Secrets of the Millionaire Mind: Mastering the Inner Game of Wealth
“If you want to move to a higher level of life, you have to be willing to let go of some of your old ways of thinking and being and adopt new ones”T. Harv Eker
Short summary of Secrets of the Millionaire Mind
T. Harv Eker’s ‘Secrets of the Millionaire Mind’ is about mastering the inner game of Wealth. It has a load of totally fantastic information about wealth generation, and also staying wealthy.
Eker focuses on shifting the readers mindset from a ‘poor’ mentality into a ‘rich’ mentality; He teaches that rich people believe ‘I create my life’ whereas poor people believe ‘life happens to me’.
Secrets of the Millionaire Mind in a bit more detail
Eker points out that mindset is crucial to increasing wealth; desires lead to thoughts, which lead to words, which lead to actions, and actions lead to results.
Eker explains in part 1 how your childhood influences have shaped your own perception on finances, and cement you into your own financial reality. He explains that changing your financial situation means revising your ‘money blueprint’ and challenging some of your preconceived ideas about money that you learnt as a child.
Eker challenges readers to create declarations for themselves and state that “I have a millionaire mind” at repeated intervals in the book. Whilst that last one sounds a little cheesy, positive affirmations 100% do work, and I personally use them every day.
“All the statements you heard about money when you were young remain in your subconscious mind as part of the blueprint that is running your financial life”T. Harv Eker
The crux of ‘Secrets of the Millionaire Mind’ are Eker’s 17 Wealth Files, which he believes you should revisit every month and include in your positive affirmations;
- Rich people believe ‘I create my life’. Poor people Believe ‘Life happens to me’
- Rich people play to win, poor people play not to lose.
- Rich people are committed to being rich; poor people just want to be rich.
- Rich people think big, poor people think small.
- Rich people focus on opportunities, poor people focus on obstacles.
- Rich people admire success, poor people are resentful of others success.
- Rich people surround themselves with positive and successful people, poor people associate with negative and unsuccessful people.
- Rich people are self promoting and know their value; poor people think negatively about self promotion.
- Rich people rise above their problems, poor people are limited by them.
- Rich people are grateful receivers, poor people are poor receivers.
- Rich people choose to be paid on their results, poor people are stuck being paid for their time.
- Rich people think ‘Both’ or Win/Win, poor people think ‘Either/Or’ and ‘Win/lose’.
- Rich people focus on their Net Worth and assets. Poor people focus on their working income (money for time).
- Rich people manage their money well. Poor people mismanage money.
- Rich people make their money work for them, poor people work hard for their money.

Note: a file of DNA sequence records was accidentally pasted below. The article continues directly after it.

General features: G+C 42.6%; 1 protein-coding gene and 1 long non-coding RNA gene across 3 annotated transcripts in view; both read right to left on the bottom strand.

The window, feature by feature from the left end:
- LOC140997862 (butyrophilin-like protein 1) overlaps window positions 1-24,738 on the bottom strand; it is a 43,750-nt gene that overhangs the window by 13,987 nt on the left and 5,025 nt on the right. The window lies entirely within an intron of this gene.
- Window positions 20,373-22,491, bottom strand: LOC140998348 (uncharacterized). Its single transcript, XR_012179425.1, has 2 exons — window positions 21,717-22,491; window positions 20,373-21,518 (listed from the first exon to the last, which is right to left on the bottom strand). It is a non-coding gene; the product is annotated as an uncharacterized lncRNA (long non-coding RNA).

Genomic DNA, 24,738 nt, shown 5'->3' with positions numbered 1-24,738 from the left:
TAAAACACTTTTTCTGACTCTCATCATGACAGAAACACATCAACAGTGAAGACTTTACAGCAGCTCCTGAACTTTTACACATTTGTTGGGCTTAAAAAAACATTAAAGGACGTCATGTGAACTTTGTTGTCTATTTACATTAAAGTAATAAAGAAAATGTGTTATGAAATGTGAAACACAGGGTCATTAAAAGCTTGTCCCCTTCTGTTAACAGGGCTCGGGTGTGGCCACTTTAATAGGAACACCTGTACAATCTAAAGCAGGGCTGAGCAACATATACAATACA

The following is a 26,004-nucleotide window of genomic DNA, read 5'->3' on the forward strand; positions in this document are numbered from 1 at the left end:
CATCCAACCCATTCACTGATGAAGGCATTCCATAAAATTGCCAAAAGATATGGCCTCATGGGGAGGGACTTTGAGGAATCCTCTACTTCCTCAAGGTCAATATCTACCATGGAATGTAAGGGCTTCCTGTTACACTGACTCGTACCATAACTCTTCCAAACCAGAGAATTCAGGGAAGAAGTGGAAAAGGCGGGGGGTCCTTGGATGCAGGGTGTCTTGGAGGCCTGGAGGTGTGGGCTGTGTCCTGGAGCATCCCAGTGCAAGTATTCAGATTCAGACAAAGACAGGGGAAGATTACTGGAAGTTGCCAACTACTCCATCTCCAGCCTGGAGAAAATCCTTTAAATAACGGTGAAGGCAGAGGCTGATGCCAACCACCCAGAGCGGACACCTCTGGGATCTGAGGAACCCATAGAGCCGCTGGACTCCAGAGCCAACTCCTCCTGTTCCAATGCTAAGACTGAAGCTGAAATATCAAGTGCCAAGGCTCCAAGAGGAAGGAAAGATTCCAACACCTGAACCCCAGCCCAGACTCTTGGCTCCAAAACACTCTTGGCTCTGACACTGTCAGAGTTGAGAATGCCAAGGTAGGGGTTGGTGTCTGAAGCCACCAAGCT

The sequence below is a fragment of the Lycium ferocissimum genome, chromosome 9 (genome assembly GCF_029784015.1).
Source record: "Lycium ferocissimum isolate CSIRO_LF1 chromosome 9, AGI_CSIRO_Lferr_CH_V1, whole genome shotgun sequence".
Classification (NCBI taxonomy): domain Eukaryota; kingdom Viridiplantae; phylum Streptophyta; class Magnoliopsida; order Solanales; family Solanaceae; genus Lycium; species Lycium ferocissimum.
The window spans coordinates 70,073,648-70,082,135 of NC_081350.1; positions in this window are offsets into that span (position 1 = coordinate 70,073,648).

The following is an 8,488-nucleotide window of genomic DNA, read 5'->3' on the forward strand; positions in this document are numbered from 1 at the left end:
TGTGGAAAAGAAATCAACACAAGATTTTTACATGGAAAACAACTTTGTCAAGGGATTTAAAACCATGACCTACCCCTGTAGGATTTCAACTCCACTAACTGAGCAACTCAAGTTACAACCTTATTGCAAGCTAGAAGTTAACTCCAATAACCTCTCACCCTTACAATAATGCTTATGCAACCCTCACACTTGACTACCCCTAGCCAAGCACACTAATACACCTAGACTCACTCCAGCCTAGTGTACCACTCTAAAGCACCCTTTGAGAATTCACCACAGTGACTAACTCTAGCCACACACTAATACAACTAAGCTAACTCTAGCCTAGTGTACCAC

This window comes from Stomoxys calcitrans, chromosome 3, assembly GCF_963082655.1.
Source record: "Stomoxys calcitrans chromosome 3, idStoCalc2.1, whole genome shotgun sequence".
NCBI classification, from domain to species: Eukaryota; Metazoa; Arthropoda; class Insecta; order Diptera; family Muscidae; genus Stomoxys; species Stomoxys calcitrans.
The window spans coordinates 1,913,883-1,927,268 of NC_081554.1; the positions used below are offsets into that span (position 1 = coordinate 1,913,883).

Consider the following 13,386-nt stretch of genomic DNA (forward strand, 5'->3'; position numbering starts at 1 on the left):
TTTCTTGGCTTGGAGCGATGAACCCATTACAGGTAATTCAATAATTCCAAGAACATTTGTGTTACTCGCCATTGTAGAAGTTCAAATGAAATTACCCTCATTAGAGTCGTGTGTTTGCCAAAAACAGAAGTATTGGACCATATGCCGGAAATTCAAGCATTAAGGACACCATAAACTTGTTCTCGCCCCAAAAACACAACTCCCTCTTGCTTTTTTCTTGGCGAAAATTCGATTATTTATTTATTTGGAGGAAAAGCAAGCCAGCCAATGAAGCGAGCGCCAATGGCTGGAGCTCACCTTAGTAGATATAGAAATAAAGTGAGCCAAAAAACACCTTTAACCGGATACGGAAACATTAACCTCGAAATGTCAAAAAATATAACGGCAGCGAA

- Rich people act in spite of fear, poor people do not act because of fear.
- Rich people recognise they are not experts and constantly learn and grow. Poor people close their mind because they think they know better.
Why Secrets of the Millionaire Mind is applicable to Financial Independence
Eker explains that whilst working is important, it is only one of four factors that determine your net worth. These are;
- Income – How much money you can earn (active AND passive)
- Savings Rate – How much money you can save (how cheaply you live!)
- Investments – How much money you invest, and how you do so (diversification)
- Simplification – How you automate and streamline your finances (hint hint ETF!)
When you read those four, it really makes sense how this book is directly applicable to Financial Independence. There is your money blueprint right there! Earn more, spend less, invest the difference automatically in simple, diversified investments!
A Captains warning
I don’t agree with some of Eker’s sentiment regarding ‘Fake it till you make it’. He espouses spending a lot of your money to try and socialise with and move around the inner circles of the rich – for example he suggests getting an expensive Tennis or Golf membership so that you can make friends with the Rich. Whilst I agree you should surround yourself with successful people (you never want to be the smartest or richest person in the room), wastefully flaunting and spending like this goes against my core principle of minimalism and efficiency.
Unfortunately the book leads into a sell for the expensive ‘Millionaire Mind Seminar’, where if online reviews provide anything to expect, more hard sales pitches occur which would indicate its more about separating you from wealth than generating it.
In this way, Eker is similar to authors like Kiyosaki and Allen who have slickly marketed and expensive financial self help books which could genuinely help you, but definitely help their bottom line!
With that major drawback out of the way, I still think its definitely worth a read but I personally wouldn’t buy the book (I borrowed a copy for the library). Just don’t sign up for any seminars or Ponzi schemes afterwards…